NFL Owners to Vote on Moving Kickoffs to 35-Yard-Line to Reduce Injuries

National Football League owners will vote next week on whether to move kickoffs to the 35-yard line from the 30 in an effort to reduce injuries, competition committee chief Rich McKay said.

Other proposed rules changes include allowing referees to review all scoring plays, rather than just during the final two minutes of each half and overtime, and shielding receivers from head shots until they can either protect themselves or clearly become a runner, the league said.

“The injury rate on the kickoff return remains a real concern for us,” McKay, president of the Atlanta Falcons, said on a conference call. “This creates a shorter field. It’s a pretty major change.”

Owners will hold their annual spring meeting next week in New Orleans about a week after they shut down the league when negotiations with players failed to yield a new labor agreement. Players have sued the NFL in federal court over the work stoppage. NFL spokesman Greg Aiello said he expects the 2011 regular-season schedule will be announced as usual in April.

In addition to moving the kickoff spot, no member of the kicking team other than the kicker would be allowed to line up more than 5 yards behind the ball so they would get less of a running start.

On kickoffs, touchbacks would result in teams taking possession on the 25-yard-line instead of the 20; out-of-bounds kickoffs would still result in the receiving team taking possession at the 40-yard-line; and all forms of wedge blocks would be prohibited.

The league moved kickoffs to the 30-yard-line in 1994 to increase offensive production.

Rules Clarification

The competition committee also will suggest some rules clarifications, including one on catches. Receivers are currently required to catch, secure control of the ball and maintain control until they have two feet on the ground or any body part other than their hands touches the ground.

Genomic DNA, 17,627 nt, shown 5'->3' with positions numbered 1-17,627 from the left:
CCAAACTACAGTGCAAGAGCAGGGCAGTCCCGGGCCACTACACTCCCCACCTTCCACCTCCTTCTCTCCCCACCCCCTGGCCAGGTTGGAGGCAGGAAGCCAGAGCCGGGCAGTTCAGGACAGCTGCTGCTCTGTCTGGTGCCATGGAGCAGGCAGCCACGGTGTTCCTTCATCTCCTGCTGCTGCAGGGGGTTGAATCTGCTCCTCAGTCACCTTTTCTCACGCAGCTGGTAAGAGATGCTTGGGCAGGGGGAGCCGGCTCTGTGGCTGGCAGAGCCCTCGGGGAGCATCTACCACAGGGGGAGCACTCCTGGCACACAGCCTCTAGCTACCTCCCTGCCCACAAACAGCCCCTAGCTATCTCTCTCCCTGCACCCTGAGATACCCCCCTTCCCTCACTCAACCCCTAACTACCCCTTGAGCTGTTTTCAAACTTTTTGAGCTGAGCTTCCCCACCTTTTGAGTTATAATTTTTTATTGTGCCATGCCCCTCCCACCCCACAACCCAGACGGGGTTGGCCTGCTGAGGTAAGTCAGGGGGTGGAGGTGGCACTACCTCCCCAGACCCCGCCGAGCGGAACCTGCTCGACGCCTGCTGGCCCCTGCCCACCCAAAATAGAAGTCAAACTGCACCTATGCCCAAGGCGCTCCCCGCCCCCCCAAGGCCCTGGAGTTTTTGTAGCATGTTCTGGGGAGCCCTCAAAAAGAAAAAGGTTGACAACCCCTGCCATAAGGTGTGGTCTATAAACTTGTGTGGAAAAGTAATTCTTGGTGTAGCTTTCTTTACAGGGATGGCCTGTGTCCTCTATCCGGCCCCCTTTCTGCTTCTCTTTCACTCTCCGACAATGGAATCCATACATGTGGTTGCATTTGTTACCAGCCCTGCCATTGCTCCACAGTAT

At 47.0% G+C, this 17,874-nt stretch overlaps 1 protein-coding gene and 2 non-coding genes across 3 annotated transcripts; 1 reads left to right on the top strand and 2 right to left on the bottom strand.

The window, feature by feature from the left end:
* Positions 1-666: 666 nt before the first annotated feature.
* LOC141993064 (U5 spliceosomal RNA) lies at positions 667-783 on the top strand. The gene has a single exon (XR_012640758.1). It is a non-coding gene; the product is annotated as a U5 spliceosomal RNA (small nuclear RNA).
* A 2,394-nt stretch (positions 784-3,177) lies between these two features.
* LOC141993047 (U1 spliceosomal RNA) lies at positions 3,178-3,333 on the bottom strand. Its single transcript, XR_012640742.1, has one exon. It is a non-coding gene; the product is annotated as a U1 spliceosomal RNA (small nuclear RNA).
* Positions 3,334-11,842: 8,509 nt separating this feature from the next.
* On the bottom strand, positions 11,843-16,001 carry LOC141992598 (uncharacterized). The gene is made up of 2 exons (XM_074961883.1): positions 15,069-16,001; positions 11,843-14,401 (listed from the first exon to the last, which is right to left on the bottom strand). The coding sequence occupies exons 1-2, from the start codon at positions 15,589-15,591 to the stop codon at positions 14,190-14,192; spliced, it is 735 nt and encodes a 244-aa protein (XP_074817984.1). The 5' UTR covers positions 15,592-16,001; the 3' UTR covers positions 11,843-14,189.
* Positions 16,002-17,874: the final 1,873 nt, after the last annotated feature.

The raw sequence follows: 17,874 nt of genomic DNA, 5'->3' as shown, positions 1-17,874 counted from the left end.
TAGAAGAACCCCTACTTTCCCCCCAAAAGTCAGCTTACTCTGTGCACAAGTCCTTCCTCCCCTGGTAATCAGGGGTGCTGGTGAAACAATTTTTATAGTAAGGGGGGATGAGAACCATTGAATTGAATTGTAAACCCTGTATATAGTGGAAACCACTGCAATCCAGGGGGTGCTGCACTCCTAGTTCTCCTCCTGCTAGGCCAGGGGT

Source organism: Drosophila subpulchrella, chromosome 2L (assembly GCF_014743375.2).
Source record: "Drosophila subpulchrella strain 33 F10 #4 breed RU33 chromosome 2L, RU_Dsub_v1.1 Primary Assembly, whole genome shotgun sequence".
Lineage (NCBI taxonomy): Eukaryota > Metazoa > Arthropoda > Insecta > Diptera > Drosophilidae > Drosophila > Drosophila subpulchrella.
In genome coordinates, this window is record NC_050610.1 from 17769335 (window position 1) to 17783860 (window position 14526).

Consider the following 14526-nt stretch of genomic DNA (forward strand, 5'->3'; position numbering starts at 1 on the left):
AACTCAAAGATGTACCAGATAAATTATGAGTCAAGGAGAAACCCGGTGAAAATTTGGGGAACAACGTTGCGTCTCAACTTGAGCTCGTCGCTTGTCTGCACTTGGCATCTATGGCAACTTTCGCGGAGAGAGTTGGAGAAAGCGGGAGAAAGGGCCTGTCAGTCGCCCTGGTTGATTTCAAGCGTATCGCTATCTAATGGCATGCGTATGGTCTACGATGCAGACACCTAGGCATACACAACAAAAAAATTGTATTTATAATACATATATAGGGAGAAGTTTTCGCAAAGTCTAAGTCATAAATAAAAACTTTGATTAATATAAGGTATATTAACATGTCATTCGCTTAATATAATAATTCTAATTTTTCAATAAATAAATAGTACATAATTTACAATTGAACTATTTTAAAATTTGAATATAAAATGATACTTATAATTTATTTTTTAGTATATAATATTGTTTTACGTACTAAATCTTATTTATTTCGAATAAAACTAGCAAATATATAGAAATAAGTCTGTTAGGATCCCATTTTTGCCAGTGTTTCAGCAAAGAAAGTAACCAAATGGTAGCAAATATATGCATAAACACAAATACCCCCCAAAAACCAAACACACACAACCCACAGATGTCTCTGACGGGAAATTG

The committee would add that if the receiver goes to the ground in the act of catching the pass, he must maintain control of the ball throughout the process of contacting the ground.

“You have to put some responsibility on the receiver,” McKay said.

According to the league, the total points scored per game last season was 44.07, eighth highest of all time. Teams also averaged a record 672 yards of offense, and 25.4 percent of games were decided by three or fewer points, the most since 1999.

Ray Anderson, NFL executive vice president of football operations, also said that the league will be more active in suspending players for violating safety rules.

Anderson said repeat offenders over the previous two years will be under special scrutiny.

Head Hits

Several players were fined last season for making hits to the head.

“We are not relenting on this,” Anderson said. “We don’t want to go there (suspensions) but we are prepared to do that. These rules are meant to protect everyone.”

He said “aggressive discipline” will be emphasized.

While the league is preparing as if there will be a 2011 season, the union and owners are battling over the lockout in court.

A challenge by Tom Brady, Drew Brees, Peyton Manning and seven other players to the NFL’s labor lockout is set to go before a Minnesota federal court next month. U.S. District Judge Susan Richard Nelson in St. Paul will hear arguments April 6 from attorneys for the NFL players, who asked the court to block the lockout in an antitrust lawsuit.

To contact the reporter on this story: Curtis Eichelberger in Washington at ceichelberge@bloomberg.net

To contact the editor responsible for this story: Michael Sillup at msillup@bloomberg.net

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